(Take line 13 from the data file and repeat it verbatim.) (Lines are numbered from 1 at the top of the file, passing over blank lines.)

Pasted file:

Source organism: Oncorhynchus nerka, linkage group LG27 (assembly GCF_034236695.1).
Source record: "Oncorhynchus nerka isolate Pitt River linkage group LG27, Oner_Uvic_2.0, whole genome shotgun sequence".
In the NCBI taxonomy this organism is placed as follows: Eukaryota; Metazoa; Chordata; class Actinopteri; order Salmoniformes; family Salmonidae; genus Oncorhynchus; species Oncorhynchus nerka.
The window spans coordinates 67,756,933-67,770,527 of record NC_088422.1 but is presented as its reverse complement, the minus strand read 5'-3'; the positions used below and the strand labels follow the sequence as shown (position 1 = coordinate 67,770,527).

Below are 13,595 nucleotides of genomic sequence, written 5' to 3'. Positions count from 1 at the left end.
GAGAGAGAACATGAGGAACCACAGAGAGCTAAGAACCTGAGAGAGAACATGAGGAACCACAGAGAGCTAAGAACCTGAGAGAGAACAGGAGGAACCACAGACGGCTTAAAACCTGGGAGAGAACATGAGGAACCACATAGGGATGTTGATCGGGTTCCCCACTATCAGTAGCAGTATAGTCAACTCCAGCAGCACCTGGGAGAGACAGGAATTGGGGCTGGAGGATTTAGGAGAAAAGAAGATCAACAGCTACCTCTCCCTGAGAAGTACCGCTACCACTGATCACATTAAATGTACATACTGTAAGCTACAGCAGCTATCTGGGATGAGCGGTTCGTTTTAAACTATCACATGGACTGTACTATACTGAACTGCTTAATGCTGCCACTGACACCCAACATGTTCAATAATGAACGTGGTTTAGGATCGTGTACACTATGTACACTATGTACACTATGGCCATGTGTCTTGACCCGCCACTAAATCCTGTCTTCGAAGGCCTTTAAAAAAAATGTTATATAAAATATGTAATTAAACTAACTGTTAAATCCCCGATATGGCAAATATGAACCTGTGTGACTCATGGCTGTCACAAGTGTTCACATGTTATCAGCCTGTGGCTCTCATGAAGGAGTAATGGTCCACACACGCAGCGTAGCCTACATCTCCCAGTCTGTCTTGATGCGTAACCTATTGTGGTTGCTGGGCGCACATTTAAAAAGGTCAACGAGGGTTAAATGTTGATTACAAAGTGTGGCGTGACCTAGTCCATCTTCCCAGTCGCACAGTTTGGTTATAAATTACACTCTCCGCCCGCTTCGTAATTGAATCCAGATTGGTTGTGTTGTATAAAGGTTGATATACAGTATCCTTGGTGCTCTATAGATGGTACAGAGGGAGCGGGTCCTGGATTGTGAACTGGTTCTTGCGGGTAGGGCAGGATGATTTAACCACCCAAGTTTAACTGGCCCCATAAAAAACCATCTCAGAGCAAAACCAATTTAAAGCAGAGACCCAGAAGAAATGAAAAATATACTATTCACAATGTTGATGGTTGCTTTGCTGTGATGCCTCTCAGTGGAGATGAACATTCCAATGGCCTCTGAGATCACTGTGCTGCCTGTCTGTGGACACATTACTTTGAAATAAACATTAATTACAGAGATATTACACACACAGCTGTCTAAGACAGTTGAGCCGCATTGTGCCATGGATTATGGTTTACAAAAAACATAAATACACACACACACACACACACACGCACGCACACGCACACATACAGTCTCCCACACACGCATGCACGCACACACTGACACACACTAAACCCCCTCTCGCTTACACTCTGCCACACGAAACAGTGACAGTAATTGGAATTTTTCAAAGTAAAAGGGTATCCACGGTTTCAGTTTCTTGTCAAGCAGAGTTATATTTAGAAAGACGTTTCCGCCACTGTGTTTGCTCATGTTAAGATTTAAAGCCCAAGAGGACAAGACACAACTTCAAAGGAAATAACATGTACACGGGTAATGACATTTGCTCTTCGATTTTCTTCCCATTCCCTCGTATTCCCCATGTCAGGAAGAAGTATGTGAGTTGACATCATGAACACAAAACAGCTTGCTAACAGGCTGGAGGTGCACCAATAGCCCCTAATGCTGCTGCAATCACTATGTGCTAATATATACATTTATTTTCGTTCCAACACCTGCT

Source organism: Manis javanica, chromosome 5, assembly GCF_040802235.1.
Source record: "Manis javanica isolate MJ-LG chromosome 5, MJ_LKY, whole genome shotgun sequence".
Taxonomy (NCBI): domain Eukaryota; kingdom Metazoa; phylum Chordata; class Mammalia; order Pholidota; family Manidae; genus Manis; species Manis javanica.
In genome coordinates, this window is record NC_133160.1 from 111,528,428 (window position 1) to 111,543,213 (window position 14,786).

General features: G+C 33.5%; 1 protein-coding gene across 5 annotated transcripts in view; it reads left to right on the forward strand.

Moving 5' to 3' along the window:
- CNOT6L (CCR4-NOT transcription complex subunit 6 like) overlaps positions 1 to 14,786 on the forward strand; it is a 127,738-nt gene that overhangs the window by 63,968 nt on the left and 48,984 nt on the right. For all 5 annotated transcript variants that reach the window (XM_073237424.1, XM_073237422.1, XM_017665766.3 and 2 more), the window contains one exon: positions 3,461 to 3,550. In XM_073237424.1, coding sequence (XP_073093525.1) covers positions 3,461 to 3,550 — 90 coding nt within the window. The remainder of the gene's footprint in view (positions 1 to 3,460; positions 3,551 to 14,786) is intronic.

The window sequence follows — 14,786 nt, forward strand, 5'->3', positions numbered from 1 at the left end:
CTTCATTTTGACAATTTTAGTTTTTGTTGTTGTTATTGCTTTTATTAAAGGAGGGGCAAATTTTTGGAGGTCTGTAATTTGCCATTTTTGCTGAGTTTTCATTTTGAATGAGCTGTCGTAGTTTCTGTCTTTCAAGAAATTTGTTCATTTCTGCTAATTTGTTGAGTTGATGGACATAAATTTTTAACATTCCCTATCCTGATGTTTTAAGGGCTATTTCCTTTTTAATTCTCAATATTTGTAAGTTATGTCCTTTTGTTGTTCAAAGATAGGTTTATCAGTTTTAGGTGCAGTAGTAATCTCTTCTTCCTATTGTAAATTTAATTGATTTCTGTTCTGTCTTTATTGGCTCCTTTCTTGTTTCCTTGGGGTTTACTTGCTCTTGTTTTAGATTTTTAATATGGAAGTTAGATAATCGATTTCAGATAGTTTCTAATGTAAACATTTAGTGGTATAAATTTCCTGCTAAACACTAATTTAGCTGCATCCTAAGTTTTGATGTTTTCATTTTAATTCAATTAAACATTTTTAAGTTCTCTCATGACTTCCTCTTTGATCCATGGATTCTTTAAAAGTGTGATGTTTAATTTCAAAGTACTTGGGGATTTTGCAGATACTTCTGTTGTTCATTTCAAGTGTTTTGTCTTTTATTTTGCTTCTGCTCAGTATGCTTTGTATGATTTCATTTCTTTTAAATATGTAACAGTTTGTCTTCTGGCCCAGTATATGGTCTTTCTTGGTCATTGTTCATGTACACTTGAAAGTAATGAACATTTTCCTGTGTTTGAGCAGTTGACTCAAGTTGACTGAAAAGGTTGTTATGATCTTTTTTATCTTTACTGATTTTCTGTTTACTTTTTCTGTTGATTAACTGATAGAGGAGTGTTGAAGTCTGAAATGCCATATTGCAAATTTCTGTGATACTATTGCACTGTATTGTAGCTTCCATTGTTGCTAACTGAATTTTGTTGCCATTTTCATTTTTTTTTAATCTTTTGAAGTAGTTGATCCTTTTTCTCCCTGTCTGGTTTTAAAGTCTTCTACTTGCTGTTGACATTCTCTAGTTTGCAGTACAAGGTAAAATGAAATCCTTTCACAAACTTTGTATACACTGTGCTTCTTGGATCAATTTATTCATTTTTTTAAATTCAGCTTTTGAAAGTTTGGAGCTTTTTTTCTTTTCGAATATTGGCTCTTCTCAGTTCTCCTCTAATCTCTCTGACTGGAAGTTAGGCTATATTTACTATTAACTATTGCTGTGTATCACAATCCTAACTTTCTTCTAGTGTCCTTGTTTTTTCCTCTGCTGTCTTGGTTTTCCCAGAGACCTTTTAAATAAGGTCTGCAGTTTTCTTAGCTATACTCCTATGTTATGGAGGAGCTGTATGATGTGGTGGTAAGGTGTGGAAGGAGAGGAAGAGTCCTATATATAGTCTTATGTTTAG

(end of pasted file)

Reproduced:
- CNOT6L (CCR4-NOT transcription complex subunit 6 like) overlaps positions 1 to 14,786 on the forward strand; it is a 127,738-nt gene that overhangs the window by 63,968 nt on the left and 48,984 nt on the right. For all 5 annotated transcript variants that reach the window (XM_073237424.1, XM_073237422.1, XM_017665766.3 and 2 more), the window contains one exon: positions 3,461 to 3,550. In XM_073237424.1, coding sequence (XP_073093525.1) covers positions 3,461 to 3,550 — 90 coding nt within the window. The remainder of the gene's footprint in view (positions 1 to 3,460; positions 3,551 to 14,786) is intronic.